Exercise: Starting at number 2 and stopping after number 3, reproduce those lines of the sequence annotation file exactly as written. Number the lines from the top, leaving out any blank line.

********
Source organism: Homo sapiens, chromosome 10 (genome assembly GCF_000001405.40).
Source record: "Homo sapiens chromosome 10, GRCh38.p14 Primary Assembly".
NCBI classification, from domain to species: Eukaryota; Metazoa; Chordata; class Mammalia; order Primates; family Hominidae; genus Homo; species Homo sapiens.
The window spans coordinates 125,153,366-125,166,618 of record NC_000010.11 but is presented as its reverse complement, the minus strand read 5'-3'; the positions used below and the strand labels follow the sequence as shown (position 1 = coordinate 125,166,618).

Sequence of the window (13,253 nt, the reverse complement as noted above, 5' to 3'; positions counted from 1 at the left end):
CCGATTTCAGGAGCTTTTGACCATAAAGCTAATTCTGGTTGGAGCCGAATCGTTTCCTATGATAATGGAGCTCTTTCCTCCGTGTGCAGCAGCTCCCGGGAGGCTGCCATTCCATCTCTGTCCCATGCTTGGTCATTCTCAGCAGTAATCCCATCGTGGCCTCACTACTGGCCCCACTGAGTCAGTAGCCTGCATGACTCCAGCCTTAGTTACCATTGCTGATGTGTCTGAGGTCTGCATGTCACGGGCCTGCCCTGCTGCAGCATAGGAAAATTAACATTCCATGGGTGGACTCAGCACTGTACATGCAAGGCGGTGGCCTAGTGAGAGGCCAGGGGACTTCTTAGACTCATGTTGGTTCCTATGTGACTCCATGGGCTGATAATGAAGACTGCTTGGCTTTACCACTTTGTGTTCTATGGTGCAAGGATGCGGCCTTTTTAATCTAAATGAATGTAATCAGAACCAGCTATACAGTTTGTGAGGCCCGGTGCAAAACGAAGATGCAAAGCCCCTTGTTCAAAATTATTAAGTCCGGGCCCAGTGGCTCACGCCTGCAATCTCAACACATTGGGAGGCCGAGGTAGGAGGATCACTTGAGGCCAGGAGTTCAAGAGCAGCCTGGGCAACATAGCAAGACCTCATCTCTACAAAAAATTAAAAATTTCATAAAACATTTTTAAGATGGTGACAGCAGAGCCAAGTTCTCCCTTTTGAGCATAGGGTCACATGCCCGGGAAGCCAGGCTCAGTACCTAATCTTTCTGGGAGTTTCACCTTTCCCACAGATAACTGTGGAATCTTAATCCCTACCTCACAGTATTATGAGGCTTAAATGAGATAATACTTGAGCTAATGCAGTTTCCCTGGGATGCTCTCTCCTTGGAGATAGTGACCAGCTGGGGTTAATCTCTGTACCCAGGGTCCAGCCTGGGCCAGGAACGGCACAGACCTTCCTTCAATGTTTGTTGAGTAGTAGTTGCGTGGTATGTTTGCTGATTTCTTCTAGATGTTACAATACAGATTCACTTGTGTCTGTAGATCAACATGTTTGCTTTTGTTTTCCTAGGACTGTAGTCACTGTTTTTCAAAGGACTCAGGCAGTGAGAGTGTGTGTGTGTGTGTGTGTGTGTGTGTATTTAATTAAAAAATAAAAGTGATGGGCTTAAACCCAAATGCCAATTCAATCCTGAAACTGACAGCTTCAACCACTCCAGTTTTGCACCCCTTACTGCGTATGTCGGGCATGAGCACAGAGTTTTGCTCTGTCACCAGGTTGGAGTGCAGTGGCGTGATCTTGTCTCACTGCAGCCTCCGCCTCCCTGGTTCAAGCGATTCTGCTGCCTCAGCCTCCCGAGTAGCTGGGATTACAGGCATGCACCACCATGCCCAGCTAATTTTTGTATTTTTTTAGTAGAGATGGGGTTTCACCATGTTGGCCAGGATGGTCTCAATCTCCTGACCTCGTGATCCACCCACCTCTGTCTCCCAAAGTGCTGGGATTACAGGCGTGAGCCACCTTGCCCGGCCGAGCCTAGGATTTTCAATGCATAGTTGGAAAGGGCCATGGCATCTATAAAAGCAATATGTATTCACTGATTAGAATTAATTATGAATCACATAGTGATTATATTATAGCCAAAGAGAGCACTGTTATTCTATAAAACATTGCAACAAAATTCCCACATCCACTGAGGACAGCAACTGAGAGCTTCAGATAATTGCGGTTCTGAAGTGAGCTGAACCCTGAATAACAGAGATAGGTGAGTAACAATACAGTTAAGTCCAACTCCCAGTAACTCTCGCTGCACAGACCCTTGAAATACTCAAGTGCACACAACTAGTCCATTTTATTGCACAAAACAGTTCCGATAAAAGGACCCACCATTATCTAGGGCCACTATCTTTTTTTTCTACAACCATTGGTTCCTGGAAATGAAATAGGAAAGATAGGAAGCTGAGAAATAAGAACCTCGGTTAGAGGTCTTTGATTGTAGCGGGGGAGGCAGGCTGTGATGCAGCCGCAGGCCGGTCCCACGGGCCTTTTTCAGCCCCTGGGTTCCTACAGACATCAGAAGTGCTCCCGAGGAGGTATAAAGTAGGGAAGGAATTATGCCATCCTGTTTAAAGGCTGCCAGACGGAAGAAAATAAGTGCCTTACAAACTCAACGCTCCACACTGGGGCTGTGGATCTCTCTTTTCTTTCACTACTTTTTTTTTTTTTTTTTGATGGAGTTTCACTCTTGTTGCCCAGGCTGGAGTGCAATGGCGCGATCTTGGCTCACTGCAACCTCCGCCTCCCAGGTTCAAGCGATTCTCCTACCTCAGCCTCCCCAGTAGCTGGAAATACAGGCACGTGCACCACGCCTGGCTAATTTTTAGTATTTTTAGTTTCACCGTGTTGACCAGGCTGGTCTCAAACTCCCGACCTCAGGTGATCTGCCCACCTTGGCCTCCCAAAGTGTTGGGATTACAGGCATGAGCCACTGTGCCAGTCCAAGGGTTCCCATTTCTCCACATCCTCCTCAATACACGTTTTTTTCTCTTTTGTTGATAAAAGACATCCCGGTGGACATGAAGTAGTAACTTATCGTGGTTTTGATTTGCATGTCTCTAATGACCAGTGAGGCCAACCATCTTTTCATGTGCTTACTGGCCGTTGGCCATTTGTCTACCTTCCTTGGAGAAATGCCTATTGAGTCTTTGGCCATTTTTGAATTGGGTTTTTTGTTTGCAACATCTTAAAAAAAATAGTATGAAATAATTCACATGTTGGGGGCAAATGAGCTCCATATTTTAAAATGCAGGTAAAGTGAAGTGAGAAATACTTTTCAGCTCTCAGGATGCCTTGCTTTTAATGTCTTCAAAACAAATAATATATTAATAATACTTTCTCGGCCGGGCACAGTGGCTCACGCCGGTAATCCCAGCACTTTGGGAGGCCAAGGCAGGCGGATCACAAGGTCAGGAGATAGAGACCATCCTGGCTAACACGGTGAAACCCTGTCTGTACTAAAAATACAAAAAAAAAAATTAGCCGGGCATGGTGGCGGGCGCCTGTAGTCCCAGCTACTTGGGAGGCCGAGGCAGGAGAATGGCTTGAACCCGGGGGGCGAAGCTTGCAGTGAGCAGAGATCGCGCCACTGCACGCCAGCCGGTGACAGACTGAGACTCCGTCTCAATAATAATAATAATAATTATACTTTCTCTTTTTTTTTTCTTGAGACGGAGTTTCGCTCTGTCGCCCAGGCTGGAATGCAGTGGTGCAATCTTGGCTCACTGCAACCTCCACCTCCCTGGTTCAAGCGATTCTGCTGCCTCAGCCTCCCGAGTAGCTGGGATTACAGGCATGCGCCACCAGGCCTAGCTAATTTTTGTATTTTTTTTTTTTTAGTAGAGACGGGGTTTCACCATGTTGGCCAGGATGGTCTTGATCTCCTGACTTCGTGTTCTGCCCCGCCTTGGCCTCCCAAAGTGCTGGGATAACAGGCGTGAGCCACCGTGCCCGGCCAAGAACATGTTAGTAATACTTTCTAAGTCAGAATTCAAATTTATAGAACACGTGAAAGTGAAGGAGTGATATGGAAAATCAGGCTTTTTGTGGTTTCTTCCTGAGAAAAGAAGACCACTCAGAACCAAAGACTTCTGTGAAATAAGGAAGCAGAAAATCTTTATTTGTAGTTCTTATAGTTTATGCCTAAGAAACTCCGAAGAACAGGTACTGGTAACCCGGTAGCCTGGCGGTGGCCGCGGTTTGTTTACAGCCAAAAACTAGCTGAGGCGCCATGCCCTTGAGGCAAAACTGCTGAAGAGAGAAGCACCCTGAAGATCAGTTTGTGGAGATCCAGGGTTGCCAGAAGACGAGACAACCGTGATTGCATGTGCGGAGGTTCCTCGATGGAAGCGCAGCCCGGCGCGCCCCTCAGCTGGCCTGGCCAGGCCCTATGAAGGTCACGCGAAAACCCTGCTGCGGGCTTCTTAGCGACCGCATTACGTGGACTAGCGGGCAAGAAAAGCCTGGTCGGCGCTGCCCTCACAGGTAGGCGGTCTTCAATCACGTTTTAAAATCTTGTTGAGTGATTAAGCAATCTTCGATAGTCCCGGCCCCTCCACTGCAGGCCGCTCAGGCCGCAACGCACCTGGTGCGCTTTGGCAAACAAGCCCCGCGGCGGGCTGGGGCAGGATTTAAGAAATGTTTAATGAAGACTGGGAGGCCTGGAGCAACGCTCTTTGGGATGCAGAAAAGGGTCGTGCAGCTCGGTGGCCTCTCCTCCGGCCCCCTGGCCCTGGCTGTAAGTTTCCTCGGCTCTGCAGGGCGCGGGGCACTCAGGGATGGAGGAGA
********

Source record: "Homo sapiens chromosome 10, GRCh38.p14 Primary Assembly".
NCBI classification, from domain to species: Eukaryota; Metazoa; Chordata; class Mammalia; order Primates; family Hominidae; genus Homo; species Homo sapiens.